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Carlos Afonso of APC’s member organisation in Brazil, Núcleo de Pesquisas, Estudos e Formação (Nupef), delivers a compelling opening speech at the 16th session of the Commission on Science and Technology for Development (CSTD) in Geneva, 3-7 June 2013.

“Ambassador Miguel Palomino de la Gala, Chair of the CSTD; Dr. Supachai Panitchpakdi, Secretary-General of UNCTAD; Dr. Hamadoun Touré, Secretary-General of the ITU, in the name of whom I wish to salute all present authorities; ladies and gentlemen:

I have been assigned the honorable task of speaking in the opening ceremony of this Sixteenth Session of the UN CSTD as a member of a small civil society organization, committed to proactively contribute to the advance of ICTs for human development in my country.

I am also one of the founding members of a relevant pluralist initiative in Internet governance in Brazil, created in 1995, when this concept was not yet in our minds, the Brazilian Internet Steering Committee — a joint initiative of government, academia, industry and NGOs. More than just a names and numbers assignment organization for Brazil’s “.br” top domain name, the Steering Committee has the mission to oversee or advise on a broad range of issues related to the development and deployment of the Internet in our country.

Since 2003, when a multistakeholder model of coordination was consolidated, a majority of its 21 members is elected every three years by civil society, the private sector, and the technical community. Our Steering Committee has been a reference for several countries in organizing multistakeholder processes of Internet governance.

In 2009 the Steering Committee managed to reach consensus around its 10 Principles for the Governance and Use of the Internet in Brazil. Its publication has since been used as a reference in many forums around the world, and was the starting point of a challenging proposal: a new bill of law setting a Framework of Civil Rights for the Internet in Brazil, known in Portuguese as the “Marco Civil da Internet”. Marco Civil was elaborated during a long, 3-year process of open, highly participatory consultations with all sectors, until a final version of the bill of law was submitted to Congress last year.

We are now struggling to preserve the essential tenets of Marco Civil as it is processed through Congress, against the heavy lobby of the telecommunications industry (which strongly opposes net neutrality) and the main media companies (which insist on facilities for take down of content without due process of law, as well as imposing undue accountability on intermediaries).

In short, these are more or less the same disputes we see in most countries, including the largest developed democracies. A strong indication of these and other challenges to a free and open Internet was the recent appeal, four days ago, of Neelie Kroes, the Vice-President of the European Commission responsible for the Digital Agenda, which, along with the defense of an European single market for telecommunications, stresses the fundamental importance of guaranteeing net neutrality, among other fundamental rights.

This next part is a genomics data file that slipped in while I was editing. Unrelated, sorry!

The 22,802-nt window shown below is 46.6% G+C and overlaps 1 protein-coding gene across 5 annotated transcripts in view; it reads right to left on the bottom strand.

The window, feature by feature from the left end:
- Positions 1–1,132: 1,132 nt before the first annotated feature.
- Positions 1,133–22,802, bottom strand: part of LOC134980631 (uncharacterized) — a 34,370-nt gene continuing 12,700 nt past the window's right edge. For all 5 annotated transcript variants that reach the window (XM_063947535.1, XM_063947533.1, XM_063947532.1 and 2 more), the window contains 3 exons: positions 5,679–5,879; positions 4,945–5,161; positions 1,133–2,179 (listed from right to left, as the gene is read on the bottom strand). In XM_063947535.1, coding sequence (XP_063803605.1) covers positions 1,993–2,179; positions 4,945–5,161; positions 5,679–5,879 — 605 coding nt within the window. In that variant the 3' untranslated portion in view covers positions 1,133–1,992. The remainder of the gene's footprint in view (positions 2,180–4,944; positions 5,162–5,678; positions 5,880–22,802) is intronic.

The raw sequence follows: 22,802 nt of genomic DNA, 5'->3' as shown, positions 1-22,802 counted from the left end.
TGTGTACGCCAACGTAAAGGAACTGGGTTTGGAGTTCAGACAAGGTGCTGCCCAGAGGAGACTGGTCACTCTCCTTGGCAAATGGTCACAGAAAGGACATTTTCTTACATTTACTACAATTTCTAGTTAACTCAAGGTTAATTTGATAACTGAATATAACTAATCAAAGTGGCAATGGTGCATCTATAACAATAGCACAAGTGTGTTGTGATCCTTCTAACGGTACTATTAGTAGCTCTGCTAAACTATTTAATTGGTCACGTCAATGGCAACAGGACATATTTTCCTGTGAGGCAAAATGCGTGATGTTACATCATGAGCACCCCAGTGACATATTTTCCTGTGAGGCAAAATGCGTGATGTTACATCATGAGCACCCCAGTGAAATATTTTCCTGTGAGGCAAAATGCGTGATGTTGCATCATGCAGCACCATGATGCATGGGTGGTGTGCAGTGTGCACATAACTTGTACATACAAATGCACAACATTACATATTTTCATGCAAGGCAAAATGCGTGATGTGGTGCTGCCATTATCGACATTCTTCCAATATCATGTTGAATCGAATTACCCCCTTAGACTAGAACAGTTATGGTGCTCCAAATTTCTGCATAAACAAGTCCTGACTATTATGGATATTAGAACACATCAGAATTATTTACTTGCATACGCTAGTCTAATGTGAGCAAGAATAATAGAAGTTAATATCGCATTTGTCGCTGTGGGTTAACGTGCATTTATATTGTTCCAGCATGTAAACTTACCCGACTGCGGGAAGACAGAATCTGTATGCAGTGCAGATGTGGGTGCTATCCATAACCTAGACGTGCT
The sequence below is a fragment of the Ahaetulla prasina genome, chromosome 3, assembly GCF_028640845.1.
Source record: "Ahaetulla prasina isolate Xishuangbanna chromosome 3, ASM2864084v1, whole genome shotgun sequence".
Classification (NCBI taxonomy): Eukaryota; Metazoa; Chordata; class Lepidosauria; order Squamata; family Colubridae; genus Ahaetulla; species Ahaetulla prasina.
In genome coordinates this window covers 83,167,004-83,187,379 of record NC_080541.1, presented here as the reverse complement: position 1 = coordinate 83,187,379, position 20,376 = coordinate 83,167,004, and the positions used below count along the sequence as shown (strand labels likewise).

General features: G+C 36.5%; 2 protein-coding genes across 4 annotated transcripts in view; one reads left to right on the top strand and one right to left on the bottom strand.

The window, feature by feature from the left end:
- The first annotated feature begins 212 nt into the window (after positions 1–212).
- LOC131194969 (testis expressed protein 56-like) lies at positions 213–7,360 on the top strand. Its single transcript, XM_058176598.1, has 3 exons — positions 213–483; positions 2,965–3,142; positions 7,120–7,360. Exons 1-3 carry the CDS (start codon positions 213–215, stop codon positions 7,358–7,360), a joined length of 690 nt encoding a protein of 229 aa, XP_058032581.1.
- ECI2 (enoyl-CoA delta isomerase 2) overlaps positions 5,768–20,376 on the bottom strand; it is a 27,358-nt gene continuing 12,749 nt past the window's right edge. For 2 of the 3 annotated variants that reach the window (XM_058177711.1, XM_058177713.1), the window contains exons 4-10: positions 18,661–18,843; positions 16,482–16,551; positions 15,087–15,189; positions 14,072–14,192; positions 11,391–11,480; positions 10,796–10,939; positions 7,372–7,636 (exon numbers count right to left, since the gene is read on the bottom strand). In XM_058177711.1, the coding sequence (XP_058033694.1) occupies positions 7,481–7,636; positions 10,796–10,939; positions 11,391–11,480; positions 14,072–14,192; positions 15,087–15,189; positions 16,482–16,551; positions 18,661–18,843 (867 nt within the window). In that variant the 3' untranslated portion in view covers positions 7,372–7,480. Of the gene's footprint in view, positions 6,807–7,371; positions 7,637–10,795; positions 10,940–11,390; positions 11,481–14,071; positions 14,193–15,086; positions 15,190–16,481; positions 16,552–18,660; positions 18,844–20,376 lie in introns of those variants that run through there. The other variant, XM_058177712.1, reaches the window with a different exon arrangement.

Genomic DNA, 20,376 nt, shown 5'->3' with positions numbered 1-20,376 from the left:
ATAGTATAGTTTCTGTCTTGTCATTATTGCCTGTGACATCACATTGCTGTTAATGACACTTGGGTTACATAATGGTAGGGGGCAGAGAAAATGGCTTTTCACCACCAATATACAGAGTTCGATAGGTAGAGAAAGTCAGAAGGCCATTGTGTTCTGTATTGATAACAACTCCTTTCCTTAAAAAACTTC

As the ITU-Unesco broadband commission stated in its 2012 report, “to date, the rapid, substantial growth in broadband has not translated into significant increases in Internet access in least developed countries (LDCs), where only 6 per cent of inhabitants had access as of 2011. This [percentage] is expected to more than double by 2015, but by then, the absolute gap with higher income countries is likely to grow even larger.” And Susan Crawford makes a very strong case for the universalisation of bidirectional high-speed broadband (for both upload and download) in every home and office, in her recent book “Captive Audience.”

True bidirectional high-speed, this is true broadband, with the guarantee of net neutrality and protection of other basic human rights for the end user.

As I said in the opening ceremony at the IGF in Baku, the absence of gatekeepers and the open, global communication enabled by the Internet is crucial to carry out the promise of Article 19 of the UN Universal Declaration of Human Rights.

To impose restrictions to the free flow of information is and has always been contrary to the individual human right to freedom of expression. We ought to preserve and enhance fundamental communication rights as synthesized in the Final Statement of the First WSIS+10 Review event held last February at UNESCO Headquarters in Paris.

As the Brazilian experience in pluralist governance exemplifies, any upcoming institutional arrangement for the governance of the Internet should never be restricted to just multilateral structures — we may need new governance mechanisms, but these must emphasize full participation of all sectors from policy conception to decision-making. Let us hope that the current CSTD Working Group on Enhanced Cooperation sheds a brilliant light on the path to the proper ways of effective international collaboration.

Let the Internet continue to flourish freely to the benefit of those who live at its edges, which are all of us. Thank you. “